NRI Real Estate and Property Investment in India
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Indian Realty Sector can perform better, indicates study
Friday, October 26, 2007

Real estate India has a multiplier effect on income and employment. As indicated by a HUDCO-IIM Ahmedabad study, every rupee invested in this sector adds 78 paisa to the state's GDE. For one direct job created in the housing industry, eight jobs are created indirectly as Indian real estate sector as a spillover.

The main money-spinner is the housing market in India. Global consultancy firm, Merrill Lynch has estimated that the sector will grow from $12 billion in 2005 to $90 billion by 2015. Attributing the sloppiness in the Indian real estate sector that keeps it from realizing its real potential, a McKinsey study has come out with the finding that removing land market barriers can actually contribute an additional one per cent to India's GDP growth rate.

Though real estate in India has most of the things going for it, the average home ownership age has certainly come down drastically, India's realty sector is plagued by unorganized and fly-by-night players. Corporates and large players do not have a national presence.

These barriers impose exorbitant cost. World Bank study estimates that an average housing project in India takes up to six years to complete as against 15-18 months in China. India also charges one of the highest levels of stamp duty in the world.

In most states, it is in the range of 10 to 15 per cent, though Delhi has recently brought it down to a low 6 percent. To circumvent high stamp duties, unregistered - and all cash-property transactions and transfers through Power of Attorney are rampant, bringing significant financial loss to the exchequer.

The Urban Land (Ceiling & Regulation) Act, 1976 which hampers availability of land for housing projects, still remains in force in states like Andhra Pradesh, Assam, Bihar, Maharashtra, Jharkhand and West Bengal. A land title monitoring system is also functional but often leads to cases where the party gets duped. Ownership is established only by the sequence of earlier transfers.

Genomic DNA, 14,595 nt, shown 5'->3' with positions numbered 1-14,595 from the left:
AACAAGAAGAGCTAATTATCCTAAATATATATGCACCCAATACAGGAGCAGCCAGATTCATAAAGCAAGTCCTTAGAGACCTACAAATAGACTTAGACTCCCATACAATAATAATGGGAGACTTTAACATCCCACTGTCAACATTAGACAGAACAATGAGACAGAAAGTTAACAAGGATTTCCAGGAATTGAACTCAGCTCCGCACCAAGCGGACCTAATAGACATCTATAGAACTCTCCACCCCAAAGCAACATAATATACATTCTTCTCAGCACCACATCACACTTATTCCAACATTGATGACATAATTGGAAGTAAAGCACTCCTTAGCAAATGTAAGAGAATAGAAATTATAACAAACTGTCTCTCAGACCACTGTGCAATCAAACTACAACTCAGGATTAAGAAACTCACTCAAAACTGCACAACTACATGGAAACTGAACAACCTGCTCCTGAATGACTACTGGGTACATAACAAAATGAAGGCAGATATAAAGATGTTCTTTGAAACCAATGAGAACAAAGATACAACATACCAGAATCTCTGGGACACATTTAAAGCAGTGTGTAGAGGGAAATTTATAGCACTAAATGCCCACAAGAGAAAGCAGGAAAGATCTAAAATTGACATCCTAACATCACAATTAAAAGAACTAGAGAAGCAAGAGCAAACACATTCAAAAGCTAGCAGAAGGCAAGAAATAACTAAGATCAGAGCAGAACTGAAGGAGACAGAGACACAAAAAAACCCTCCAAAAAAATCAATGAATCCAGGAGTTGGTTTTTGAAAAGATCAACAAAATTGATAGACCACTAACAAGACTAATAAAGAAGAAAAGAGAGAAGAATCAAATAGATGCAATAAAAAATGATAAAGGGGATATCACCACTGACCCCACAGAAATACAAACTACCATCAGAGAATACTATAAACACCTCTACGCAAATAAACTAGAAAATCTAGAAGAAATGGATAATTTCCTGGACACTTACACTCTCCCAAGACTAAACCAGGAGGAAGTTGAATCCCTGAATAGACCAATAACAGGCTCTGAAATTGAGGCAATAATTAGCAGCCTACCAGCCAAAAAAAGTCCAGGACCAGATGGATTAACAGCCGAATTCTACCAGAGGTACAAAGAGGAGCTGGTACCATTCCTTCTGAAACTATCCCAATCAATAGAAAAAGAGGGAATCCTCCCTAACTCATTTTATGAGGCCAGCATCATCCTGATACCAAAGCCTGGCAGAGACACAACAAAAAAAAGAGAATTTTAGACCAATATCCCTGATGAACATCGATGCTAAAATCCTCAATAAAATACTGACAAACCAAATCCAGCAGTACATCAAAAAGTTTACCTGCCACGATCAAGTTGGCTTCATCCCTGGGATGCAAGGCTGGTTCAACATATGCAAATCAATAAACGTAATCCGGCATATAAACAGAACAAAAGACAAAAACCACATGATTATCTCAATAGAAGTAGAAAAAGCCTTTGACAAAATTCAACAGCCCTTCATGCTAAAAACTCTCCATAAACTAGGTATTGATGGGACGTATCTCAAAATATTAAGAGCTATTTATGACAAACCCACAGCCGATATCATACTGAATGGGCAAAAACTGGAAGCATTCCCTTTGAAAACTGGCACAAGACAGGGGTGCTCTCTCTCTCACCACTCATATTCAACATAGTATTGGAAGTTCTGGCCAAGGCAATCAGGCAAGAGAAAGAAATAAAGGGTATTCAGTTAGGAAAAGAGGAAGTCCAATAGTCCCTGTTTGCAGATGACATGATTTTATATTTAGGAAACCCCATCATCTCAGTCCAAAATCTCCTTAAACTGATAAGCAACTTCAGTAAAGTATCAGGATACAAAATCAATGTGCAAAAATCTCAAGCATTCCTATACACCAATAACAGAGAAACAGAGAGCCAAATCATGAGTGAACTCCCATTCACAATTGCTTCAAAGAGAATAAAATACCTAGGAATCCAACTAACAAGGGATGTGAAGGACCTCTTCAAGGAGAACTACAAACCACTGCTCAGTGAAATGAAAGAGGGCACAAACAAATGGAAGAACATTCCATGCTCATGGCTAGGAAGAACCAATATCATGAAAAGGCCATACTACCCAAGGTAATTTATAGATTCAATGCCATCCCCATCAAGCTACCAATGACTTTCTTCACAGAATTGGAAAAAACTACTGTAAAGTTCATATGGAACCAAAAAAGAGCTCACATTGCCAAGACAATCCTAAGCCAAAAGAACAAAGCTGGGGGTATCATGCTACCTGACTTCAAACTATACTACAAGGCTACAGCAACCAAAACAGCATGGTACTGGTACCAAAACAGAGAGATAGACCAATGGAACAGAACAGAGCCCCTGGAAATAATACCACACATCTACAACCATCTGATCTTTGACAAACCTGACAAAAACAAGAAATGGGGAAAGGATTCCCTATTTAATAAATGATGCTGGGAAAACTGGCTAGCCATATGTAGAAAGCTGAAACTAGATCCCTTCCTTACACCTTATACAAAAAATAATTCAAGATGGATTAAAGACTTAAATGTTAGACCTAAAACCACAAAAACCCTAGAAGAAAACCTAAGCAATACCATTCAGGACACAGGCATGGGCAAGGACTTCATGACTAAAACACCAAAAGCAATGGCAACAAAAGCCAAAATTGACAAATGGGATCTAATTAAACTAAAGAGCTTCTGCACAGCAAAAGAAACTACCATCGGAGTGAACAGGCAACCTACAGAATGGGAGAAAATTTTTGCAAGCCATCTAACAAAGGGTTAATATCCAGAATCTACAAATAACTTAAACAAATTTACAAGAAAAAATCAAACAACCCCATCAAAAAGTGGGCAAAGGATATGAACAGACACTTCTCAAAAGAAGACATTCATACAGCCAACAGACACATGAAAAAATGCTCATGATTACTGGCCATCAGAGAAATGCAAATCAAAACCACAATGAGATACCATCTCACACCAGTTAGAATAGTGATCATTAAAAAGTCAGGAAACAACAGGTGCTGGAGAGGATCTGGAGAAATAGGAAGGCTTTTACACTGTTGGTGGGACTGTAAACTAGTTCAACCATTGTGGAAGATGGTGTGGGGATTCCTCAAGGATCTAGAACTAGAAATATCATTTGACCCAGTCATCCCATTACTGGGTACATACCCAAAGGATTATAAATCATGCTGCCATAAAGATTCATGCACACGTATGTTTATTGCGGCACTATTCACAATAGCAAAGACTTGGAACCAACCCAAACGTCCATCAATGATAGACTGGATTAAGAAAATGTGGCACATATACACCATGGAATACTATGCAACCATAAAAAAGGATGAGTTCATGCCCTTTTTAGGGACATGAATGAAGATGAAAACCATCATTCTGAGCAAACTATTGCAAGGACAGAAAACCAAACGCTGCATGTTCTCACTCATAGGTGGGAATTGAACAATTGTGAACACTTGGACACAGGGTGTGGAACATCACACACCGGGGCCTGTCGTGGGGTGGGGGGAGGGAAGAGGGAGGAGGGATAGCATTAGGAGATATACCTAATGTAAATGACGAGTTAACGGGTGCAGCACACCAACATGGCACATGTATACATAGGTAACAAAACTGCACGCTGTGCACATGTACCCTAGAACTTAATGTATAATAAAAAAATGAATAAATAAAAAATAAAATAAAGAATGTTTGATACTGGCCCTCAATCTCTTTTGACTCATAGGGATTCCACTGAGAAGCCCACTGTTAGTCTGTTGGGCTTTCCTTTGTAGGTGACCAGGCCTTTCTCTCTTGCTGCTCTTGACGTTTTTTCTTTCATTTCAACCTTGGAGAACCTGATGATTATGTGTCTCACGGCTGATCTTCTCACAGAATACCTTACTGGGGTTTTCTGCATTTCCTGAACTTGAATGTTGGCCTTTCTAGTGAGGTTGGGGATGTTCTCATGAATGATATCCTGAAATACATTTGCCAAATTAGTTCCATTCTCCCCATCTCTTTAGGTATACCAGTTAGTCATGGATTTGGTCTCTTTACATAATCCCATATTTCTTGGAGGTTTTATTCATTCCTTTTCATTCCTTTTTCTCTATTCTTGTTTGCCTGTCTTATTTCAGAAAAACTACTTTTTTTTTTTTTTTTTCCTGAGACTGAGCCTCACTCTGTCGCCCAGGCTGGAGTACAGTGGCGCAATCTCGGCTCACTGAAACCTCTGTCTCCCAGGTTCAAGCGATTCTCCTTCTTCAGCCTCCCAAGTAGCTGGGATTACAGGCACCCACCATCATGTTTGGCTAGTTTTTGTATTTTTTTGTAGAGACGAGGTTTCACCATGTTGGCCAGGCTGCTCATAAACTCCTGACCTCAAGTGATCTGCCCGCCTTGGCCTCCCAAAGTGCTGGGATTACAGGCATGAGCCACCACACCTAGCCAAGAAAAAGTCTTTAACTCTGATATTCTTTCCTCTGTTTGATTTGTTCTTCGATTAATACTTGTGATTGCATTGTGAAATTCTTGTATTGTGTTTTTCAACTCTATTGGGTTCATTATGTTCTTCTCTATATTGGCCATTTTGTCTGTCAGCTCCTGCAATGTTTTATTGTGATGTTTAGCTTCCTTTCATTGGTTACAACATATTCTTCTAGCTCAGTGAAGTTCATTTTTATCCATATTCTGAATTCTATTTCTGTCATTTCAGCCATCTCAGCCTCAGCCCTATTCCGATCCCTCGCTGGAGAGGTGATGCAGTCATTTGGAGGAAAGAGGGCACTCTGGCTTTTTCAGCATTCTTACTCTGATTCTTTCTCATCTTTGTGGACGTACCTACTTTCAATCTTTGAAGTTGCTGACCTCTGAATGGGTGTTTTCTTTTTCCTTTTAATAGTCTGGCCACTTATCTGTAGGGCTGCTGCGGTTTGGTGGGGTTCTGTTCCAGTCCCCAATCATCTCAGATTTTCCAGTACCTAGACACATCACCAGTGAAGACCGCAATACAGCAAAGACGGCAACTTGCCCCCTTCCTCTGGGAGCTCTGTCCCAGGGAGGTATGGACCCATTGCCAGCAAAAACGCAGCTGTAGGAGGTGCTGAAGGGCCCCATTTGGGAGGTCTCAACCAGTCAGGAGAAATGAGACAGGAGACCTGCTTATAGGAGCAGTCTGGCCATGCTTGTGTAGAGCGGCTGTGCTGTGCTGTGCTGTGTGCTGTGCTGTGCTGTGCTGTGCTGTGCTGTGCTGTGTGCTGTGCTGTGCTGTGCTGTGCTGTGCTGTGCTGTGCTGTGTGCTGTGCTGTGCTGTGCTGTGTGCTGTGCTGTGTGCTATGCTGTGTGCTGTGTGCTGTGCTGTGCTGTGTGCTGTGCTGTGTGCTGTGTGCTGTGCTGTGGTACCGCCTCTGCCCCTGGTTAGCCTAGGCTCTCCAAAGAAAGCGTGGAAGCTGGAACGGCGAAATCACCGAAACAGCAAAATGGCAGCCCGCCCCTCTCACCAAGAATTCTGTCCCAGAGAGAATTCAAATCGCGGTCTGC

All India Bar Association estimates that about 40 percent of all litigations filed in lower courts and state high courts are related to land ownership or property related disputes in India. Municipal property tax collection is languishing as it is based on the rent.

Seeking protection under the Rent Control Act, many tenants still pay the same rent that they used to pay decades ago. Landlords do not like to invest money in repairs. The proposed National Housing and Urban Habitat Policy 2006 envisages that by 2021 every homeless Indian would have a house of his own.

Many analysts are of the view that apart from comprehensive legal reforms, the sector also needs to be recognised as an infrastructural industry, which attracts lower taxes and gets low cost funds. To cover the predicted shortage of 24.71 million houses by the end of 2007, in the next10 to 15 years, 80 to 90 million houses will have to be constructed in India.

Office space requirement in India may become threefold to at least 60 to 80 million square feet by 2010. 600 new shopping malls are expected to be in place by 2010. The Indian realty sector is expected to be worth $90 billion by 2015 m. It is expected to receive $7 to $10 billion FDI in real estate sector.

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